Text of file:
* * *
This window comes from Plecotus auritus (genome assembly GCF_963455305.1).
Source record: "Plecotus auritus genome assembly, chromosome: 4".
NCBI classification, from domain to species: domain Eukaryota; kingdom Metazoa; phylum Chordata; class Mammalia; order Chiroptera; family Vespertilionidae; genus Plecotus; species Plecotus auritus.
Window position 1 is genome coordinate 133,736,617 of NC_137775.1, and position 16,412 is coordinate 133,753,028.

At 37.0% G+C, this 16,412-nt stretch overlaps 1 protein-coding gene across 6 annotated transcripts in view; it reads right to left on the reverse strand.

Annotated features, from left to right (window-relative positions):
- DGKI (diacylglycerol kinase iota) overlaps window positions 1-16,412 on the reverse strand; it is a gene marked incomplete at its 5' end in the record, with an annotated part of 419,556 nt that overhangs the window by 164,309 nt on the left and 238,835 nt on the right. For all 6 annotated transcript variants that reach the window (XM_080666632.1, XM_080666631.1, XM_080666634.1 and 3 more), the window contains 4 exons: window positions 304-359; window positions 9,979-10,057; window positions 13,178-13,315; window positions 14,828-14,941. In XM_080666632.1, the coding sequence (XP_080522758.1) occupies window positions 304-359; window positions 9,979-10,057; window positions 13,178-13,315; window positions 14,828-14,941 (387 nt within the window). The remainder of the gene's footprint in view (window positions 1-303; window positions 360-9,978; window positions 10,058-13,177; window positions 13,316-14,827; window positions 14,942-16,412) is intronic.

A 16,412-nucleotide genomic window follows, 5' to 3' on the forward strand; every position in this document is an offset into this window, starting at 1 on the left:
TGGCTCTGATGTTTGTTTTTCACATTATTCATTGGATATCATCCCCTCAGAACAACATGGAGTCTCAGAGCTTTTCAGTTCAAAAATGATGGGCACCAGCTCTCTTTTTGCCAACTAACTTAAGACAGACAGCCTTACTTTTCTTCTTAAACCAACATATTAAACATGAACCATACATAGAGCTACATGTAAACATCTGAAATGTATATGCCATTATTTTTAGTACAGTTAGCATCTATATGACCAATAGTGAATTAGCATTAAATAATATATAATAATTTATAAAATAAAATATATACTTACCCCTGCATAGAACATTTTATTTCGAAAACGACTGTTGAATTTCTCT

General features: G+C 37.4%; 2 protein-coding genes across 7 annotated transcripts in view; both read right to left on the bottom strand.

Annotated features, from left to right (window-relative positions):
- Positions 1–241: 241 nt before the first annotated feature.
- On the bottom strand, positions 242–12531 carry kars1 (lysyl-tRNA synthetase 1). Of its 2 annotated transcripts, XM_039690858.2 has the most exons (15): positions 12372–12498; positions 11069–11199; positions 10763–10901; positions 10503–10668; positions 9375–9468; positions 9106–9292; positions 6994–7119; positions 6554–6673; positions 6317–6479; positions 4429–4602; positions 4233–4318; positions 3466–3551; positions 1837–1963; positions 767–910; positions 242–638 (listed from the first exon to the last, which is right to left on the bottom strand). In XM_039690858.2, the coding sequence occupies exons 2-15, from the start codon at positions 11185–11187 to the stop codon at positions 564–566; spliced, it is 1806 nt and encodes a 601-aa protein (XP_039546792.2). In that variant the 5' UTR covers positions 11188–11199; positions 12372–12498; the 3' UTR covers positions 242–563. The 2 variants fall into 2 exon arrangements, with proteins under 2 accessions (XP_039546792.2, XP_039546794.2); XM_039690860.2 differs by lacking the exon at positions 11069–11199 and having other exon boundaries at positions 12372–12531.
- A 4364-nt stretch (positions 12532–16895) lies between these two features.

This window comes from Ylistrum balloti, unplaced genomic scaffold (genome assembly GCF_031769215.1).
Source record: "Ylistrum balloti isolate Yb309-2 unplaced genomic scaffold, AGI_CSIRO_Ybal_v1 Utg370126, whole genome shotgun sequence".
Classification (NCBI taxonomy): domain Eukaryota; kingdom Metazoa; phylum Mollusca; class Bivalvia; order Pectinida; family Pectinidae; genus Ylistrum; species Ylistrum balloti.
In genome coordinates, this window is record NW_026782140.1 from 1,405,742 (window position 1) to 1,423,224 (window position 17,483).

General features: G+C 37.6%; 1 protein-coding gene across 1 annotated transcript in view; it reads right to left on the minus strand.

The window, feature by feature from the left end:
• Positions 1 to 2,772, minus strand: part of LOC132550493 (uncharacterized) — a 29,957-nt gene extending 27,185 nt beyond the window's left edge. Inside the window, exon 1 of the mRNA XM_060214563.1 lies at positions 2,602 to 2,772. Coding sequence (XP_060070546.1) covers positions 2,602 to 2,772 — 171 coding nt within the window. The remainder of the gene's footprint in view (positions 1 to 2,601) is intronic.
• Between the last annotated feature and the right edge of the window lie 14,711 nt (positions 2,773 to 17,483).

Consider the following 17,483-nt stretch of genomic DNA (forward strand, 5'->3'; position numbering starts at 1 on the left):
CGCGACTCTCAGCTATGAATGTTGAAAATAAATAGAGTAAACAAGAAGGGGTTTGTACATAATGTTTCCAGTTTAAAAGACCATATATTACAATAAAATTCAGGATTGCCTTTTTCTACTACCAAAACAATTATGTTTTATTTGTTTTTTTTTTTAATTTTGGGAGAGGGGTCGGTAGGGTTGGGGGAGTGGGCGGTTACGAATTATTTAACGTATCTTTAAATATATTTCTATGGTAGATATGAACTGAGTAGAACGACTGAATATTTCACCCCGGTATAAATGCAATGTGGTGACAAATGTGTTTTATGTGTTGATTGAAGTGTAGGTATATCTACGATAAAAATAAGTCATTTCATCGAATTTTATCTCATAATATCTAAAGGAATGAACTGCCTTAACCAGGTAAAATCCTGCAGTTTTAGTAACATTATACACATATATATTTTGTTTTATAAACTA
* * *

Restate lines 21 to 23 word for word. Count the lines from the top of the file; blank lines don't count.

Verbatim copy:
• Positions 1 to 2,772, minus strand: part of LOC132550493 (uncharacterized) — a 29,957-nt gene extending 27,185 nt beyond the window's left edge. Inside the window, exon 1 of the mRNA XM_060214563.1 lies at positions 2,602 to 2,772. Coding sequence (XP_060070546.1) covers positions 2,602 to 2,772 — 171 coding nt within the window. The remainder of the gene's footprint in view (positions 1 to 2,601) is intronic.
• Between the last annotated feature and the right edge of the window lie 14,711 nt (positions 2,773 to 17,483).

Consider the following 17,483-nt stretch of genomic DNA (forward strand, 5'->3'; position numbering starts at 1 on the left):